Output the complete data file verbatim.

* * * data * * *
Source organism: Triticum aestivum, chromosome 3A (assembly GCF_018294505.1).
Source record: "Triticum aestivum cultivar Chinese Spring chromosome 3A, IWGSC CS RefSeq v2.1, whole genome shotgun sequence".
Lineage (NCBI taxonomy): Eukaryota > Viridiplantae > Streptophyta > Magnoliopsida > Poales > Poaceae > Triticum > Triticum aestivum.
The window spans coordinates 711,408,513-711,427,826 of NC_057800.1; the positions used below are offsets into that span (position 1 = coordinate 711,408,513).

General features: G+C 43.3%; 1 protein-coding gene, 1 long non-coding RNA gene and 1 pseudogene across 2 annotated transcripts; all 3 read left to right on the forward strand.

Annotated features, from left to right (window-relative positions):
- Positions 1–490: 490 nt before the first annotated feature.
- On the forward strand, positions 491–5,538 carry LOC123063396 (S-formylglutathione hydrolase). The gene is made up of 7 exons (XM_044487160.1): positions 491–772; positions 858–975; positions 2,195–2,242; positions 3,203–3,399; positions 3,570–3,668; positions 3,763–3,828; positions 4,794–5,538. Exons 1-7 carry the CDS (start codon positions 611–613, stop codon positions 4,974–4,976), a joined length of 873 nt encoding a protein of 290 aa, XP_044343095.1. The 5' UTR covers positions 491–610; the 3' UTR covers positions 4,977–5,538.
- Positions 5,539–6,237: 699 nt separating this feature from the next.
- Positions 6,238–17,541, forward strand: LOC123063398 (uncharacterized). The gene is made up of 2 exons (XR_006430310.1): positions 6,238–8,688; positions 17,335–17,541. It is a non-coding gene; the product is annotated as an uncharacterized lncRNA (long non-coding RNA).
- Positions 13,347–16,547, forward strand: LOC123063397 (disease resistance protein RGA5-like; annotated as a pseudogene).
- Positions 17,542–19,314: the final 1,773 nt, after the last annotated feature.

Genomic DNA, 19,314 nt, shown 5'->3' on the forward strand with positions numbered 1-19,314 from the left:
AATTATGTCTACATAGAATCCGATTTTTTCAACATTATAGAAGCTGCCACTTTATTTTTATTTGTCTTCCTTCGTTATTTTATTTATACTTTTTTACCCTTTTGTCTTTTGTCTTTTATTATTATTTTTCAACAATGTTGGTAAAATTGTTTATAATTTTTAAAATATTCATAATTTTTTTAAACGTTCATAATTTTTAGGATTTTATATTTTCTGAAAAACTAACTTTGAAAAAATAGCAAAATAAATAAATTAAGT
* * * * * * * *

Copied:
Source organism: Triticum aestivum, chromosome 3A (assembly GCF_018294505.1).
Source record: "Triticum aestivum cultivar Chinese Spring chromosome 3A, IWGSC CS RefSeq v2.1, whole genome shotgun sequence".
Lineage (NCBI taxonomy): Eukaryota > Viridiplantae > Streptophyta > Magnoliopsida > Poales > Poaceae > Triticum > Triticum aestivum.
The window spans coordinates 711,408,513-711,427,826 of NC_057800.1; the positions used below are offsets into that span (position 1 = coordinate 711,408,513).

General features: G+C 43.3%; 1 protein-coding gene, 1 long non-coding RNA gene and 1 pseudogene across 2 annotated transcripts; all 3 read left to right on the forward strand.

Annotated features, from left to right (window-relative positions):
- Positions 1–490: 490 nt before the first annotated feature.
- On the forward strand, positions 491–5,538 carry LOC123063396 (S-formylglutathione hydrolase). The gene is made up of 7 exons (XM_044487160.1): positions 491–772; positions 858–975; positions 2,195–2,242; positions 3,203–3,399; positions 3,570–3,668; positions 3,763–3,828; positions 4,794–5,538. Exons 1-7 carry the CDS (start codon positions 611–613, stop codon positions 4,974–4,976), a joined length of 873 nt encoding a protein of 290 aa, XP_044343095.1. The 5' UTR covers positions 491–610; the 3' UTR covers positions 4,977–5,538.
- Positions 5,539–6,237: 699 nt separating this feature from the next.
- Positions 6,238–17,541, forward strand: LOC123063398 (uncharacterized). The gene is made up of 2 exons (XR_006430310.1): positions 6,238–8,688; positions 17,335–17,541. It is a non-coding gene; the product is annotated as an uncharacterized lncRNA (long non-coding RNA).
- Positions 13,347–16,547, forward strand: LOC123063397 (disease resistance protein RGA5-like; annotated as a pseudogene).
- Positions 17,542–19,314: the final 1,773 nt, after the last annotated feature.

Genomic DNA, 19,314 nt, shown 5'->3' on the forward strand with positions numbered 1-19,314 from the left:
AATTATGTCTACATAGAATCCGATTTTTTCAACATTATAGAAGCTGCCACTTTATTTTTATTTGTCTTCCTTCGTTATTTTATTTATACTTTTTTACCCTTTTGTCTTTTGTCTTTTATTATTATTTTTCAACAATGTTGGTAAAATTGTTTATAATTTTTAAAATATTCATAATTTTTTTAAACGTTCATAATTTTTAGGATTTTATATTTTCTGAAAAACTAACTTTGAAAAAATAGCAAAATAAATAAATTAAGT